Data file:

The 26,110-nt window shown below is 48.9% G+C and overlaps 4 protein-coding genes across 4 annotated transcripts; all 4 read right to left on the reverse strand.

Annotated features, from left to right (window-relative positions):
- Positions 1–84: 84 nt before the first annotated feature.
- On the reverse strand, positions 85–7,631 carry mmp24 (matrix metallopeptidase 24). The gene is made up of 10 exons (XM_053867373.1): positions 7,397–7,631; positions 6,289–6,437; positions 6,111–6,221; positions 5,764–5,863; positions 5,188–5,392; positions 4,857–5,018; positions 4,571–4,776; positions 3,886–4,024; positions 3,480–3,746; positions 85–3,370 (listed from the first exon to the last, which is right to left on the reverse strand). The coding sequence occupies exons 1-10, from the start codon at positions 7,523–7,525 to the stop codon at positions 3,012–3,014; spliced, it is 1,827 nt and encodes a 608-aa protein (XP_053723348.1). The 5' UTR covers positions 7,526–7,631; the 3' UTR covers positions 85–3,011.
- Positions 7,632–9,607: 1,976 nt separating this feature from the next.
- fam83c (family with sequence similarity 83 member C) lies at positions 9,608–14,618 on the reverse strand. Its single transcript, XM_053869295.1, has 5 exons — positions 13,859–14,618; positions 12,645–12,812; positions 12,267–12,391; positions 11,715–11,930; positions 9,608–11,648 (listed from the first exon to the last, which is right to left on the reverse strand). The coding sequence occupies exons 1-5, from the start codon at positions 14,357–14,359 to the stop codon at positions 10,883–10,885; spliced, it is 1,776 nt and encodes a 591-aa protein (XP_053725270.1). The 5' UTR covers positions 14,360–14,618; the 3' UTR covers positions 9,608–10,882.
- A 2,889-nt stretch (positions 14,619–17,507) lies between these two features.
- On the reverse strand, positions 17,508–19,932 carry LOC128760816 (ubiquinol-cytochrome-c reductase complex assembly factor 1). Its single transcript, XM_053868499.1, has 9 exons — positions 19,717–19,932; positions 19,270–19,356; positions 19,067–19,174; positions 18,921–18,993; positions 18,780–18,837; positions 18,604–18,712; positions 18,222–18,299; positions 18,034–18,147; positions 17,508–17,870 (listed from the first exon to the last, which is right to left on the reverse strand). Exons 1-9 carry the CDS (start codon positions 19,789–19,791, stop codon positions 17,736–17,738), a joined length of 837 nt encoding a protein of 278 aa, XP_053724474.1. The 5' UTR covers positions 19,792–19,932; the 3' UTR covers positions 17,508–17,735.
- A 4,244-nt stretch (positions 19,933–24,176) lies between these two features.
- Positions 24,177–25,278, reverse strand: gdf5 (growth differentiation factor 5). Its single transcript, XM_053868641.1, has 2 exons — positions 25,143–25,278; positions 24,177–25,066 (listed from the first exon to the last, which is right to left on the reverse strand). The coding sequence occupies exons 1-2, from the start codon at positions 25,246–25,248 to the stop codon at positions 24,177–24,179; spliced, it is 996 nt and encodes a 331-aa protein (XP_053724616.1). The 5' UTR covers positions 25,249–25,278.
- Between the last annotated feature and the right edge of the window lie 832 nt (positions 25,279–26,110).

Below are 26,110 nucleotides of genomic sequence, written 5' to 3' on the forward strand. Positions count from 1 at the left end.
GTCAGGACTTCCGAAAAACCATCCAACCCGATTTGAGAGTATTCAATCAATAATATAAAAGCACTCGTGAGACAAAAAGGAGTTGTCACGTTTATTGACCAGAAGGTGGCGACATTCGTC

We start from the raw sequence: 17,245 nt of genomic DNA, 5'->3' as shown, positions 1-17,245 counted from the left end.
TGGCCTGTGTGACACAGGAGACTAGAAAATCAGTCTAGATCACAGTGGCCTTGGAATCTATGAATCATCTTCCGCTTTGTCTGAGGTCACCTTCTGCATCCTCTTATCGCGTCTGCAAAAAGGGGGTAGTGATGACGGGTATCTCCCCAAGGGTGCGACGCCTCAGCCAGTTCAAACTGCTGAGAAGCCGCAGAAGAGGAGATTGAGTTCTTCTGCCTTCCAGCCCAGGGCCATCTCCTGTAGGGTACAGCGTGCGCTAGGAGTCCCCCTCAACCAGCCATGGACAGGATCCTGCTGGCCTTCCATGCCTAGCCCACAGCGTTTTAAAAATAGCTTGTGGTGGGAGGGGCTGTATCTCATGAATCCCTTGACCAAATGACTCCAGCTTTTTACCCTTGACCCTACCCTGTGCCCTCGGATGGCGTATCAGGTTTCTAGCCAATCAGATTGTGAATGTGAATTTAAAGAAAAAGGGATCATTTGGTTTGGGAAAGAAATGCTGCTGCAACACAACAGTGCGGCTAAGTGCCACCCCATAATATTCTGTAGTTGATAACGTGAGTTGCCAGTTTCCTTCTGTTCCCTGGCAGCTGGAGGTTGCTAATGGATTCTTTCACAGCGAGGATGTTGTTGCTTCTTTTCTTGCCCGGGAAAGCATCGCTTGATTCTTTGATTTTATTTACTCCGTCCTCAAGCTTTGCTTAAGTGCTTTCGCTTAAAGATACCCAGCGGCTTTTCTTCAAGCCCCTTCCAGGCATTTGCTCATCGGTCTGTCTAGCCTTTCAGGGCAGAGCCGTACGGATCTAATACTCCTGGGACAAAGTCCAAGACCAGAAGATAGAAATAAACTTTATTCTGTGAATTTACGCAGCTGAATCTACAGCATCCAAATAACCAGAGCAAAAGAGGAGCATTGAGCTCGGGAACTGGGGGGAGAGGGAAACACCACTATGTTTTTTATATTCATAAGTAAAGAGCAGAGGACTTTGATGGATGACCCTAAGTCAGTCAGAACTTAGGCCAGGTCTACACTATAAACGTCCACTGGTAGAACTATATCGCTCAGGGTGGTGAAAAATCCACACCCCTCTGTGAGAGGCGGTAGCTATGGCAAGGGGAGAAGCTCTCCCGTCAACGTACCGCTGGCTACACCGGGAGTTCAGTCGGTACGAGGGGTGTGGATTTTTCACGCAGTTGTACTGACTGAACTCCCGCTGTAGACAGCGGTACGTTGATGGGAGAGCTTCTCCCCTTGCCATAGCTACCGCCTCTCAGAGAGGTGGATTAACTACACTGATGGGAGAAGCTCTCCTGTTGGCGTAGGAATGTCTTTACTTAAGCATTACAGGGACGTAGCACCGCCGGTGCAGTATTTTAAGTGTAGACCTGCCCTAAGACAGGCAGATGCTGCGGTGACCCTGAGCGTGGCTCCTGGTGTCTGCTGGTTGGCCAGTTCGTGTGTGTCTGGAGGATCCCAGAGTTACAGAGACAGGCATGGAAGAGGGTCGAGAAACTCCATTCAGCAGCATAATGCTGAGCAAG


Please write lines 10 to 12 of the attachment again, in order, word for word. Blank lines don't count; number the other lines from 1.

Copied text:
- Positions 24,177–25,278, reverse strand: gdf5 (growth differentiation factor 5). Its single transcript, XM_053868641.1, has 2 exons — positions 25,143–25,278; positions 24,177–25,066 (listed from the first exon to the last, which is right to left on the reverse strand). The coding sequence occupies exons 1-2, from the start codon at positions 25,246–25,248 to the stop codon at positions 24,177–24,179; spliced, it is 996 nt and encodes a 331-aa protein (XP_053724616.1). The 5' UTR covers positions 25,249–25,278.
- Between the last annotated feature and the right edge of the window lie 832 nt (positions 25,279–26,110).

Below are 26,110 nucleotides of genomic sequence, written 5' to 3' on the forward strand. Positions count from 1 at the left end.